Special Veterans Day Exhibit To Be Unveiled At USC Upstate

November 9, 2010 at 11:47 am

Veterans Day will be observed on Thursday, November 11 and Frieda Davison, the dean of the library at the University of South Carolina Upstate, has a special project to unveil. Davison has been conducting exhaustive research on the 600 plus names of Spartanburg County veterans engraved on a memorial at the American Legion in Duncan Park.

She has uncovered that 175 of the fallen veterans from Spartanburg who fought during World War I and World War II are buried in 22 foreign cemeteries scattered around the world. Photos of the cemeteries and names of the veterans will be unveiled during a special ceremony at USC Upstate on Thursday, November 11 at 10:30 a.m. in the University Readiness Center, a facility the University shares with the 228th Signal Brigade of the South Carolina Army National Guard. Framed prints of the cemeteries along with a plaque commemorating the service achievements and sacrifice of these men will be permanently displayed on a wall in the University Readiness Center.

Along with Davison, event participants will include:

  • Darwin Simpson, Brigadier General (ARNGUS), who was the former Commander of the 228th Signal Brigade. He currently serves as director of the Spartanburg Downtown Memorial Airport.
  • Dr. John Stockwell, chancellor of USC Upstate.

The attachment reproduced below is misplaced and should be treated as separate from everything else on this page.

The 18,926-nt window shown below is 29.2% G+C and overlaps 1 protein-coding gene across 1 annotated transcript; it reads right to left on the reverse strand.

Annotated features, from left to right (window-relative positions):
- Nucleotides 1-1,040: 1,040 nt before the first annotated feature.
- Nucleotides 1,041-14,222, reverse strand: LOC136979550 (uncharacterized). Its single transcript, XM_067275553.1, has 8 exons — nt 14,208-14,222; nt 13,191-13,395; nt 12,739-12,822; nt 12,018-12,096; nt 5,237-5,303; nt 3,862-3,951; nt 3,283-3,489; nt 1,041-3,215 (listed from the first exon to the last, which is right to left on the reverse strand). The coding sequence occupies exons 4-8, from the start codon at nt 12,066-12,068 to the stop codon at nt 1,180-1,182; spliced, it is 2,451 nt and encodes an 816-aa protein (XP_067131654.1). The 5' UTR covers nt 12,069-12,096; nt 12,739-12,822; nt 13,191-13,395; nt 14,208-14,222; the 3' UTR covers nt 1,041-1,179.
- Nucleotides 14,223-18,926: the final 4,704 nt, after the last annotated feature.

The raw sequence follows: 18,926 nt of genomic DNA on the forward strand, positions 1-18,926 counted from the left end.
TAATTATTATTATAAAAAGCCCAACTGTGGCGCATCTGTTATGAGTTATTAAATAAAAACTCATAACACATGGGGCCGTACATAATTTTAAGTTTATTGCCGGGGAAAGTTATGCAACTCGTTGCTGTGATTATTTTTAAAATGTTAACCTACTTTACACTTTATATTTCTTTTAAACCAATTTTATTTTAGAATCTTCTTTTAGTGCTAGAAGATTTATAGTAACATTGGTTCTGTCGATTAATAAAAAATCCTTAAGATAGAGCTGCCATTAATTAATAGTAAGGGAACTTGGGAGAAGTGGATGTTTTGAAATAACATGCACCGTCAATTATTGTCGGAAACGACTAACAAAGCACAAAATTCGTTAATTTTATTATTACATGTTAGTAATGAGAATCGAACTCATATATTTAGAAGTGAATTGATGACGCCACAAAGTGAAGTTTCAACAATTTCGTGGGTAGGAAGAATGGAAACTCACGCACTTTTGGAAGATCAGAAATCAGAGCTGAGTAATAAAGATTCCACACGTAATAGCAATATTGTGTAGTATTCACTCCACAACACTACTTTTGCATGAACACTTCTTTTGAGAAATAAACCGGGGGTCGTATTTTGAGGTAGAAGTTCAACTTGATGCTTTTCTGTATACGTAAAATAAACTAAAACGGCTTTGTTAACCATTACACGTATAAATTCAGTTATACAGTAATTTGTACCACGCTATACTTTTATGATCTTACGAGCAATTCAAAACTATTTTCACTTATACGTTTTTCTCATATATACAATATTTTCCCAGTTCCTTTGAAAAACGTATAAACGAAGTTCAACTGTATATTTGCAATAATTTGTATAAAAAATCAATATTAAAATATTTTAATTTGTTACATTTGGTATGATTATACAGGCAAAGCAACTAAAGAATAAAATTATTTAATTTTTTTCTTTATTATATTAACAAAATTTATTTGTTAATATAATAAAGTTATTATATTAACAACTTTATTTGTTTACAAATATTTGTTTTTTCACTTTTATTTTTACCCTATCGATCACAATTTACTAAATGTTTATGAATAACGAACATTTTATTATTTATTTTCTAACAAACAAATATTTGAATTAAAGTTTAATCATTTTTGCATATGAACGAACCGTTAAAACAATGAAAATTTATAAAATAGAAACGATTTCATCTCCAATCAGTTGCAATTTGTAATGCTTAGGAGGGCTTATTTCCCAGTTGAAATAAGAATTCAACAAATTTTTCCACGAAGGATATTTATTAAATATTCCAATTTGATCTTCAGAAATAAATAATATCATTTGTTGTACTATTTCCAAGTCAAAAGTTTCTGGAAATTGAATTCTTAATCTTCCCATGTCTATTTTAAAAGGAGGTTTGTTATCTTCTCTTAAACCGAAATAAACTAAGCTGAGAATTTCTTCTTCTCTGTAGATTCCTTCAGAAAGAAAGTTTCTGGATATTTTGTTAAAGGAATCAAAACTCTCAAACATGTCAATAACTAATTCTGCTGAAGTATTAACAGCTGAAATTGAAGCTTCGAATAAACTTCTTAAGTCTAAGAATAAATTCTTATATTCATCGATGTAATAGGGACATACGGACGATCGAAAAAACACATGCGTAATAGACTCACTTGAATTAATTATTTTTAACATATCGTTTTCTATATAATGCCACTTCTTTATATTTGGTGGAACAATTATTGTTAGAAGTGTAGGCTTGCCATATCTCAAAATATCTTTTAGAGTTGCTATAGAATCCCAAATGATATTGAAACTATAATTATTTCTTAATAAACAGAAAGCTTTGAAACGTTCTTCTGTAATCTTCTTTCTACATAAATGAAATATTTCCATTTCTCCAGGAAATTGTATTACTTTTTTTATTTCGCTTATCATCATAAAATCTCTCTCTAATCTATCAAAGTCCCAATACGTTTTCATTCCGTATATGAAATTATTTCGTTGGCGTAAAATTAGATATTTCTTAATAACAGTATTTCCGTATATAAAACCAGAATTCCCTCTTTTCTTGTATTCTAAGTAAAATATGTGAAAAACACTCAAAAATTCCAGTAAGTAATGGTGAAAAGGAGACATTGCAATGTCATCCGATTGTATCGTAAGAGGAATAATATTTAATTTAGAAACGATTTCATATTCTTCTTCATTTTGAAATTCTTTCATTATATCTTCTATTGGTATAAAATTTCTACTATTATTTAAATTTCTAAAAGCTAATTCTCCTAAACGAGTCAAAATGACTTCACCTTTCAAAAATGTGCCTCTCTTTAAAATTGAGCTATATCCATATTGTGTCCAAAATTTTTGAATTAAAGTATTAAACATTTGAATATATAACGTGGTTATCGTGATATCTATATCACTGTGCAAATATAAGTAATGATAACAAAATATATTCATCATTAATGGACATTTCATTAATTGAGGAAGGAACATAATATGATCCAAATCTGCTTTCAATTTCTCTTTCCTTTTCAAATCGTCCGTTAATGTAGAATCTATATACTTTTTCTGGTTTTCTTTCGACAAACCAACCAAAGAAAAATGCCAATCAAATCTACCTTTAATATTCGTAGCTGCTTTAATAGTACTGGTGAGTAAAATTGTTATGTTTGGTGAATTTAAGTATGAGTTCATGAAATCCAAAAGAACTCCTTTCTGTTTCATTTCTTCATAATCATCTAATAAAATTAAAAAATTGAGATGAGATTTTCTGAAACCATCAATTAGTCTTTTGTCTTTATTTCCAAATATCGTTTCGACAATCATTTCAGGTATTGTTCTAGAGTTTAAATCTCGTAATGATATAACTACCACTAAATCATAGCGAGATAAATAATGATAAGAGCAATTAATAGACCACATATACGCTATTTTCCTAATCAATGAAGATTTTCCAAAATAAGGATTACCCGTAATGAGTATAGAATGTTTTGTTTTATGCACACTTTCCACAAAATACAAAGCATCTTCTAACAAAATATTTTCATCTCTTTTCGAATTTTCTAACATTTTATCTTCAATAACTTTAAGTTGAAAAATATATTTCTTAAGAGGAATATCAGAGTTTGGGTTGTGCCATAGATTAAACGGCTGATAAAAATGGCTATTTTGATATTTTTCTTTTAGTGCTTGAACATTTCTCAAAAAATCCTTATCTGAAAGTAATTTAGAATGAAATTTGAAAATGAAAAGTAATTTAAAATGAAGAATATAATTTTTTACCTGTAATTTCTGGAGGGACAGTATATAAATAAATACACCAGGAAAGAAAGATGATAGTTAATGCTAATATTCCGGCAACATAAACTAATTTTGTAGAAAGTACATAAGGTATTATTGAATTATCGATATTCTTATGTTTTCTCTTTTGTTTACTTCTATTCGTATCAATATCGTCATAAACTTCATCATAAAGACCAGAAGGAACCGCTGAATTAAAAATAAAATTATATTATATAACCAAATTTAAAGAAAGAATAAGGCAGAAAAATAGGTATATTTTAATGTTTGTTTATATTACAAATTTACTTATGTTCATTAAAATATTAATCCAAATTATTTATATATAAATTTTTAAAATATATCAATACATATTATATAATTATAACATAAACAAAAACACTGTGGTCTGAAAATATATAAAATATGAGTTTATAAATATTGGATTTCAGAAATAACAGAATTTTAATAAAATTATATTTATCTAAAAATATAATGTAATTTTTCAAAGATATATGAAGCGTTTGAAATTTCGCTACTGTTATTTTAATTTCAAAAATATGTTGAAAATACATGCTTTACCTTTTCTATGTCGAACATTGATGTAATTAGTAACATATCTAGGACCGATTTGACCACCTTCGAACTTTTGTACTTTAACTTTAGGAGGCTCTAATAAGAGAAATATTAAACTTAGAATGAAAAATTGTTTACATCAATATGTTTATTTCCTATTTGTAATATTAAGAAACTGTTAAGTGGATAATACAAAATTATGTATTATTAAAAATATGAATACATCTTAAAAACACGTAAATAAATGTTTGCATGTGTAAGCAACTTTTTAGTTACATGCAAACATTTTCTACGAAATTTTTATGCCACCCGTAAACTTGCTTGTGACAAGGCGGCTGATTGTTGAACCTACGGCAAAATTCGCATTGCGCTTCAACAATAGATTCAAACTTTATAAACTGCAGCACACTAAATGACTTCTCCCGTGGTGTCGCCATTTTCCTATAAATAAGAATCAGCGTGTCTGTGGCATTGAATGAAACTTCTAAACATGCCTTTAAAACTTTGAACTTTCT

• Dr. Andrew Myers, associate professor of history and author of Black, White & Olive Drab: Racial Integration at Fort Jackson, South Carolina, and the Civil Rights Movement. Myers also holds a commission as an infantry officer with more than 20 years of combined active and reserve service in the U.S. Army.
  • American Legion 28 will post the colors.
  • Taps will be rendered by Ron Taylor.

“It was fascinating to learn about soldiers being buried on foreign soil,” said Davison. “Theodore Roosevelt, Junior, who died in World War II is buried in Normandy beside his brother Quentin Roosevelt, who died in World War I. George Patton, who didn’t die in battle, requested to be buried in Luxembourg where his soldiers fell. It was after World War II that the United States began the tradition of bringing fallen soldiers home for burial.”

The 175 veterans from Spartanburg rest in cemeteries classified as “inactive,” which means that no other remains will be added. The American Battle Monuments Commission administers, operates, and maintains 24 permanent American burial grounds on foreign soil. Presently there are 124,909 U.S. war dead interred at these cemeteries, 30,921 of World War I, 93,238 of World War II and 750 of the Mexican War. Additionally 6,177 American veterans and others are interred in the Mexico City and Corozal American Cemeteries.

Davison, who has a passion for genealogy, fears that with each passing year, we are losing details about the men whose names are engraved on the memorial. She is working on a book project that will ensure these veterans memory is preserved for posterity. Exhaustive research for the book includes searching obituaries, contacting family members for photos of the veterans, and visiting the National Military Personnel Records Center in St. Louis where all World War I and World War II documents have now been classified as historical documents and are totally open to the public.

Honorabus Press, locally owned by retired Gen. Ed Hall, will publish Davison’s book, which should be completed by November 2011. Honorabus Press publishes military and aviation history and has sold more than 100,000 volumes.

For more information, contact Frieda Davison at (864) 503-5610 orfdavison@uscupstate.edu or visit her blog at http://duncanparkmemorials.blogspot.com.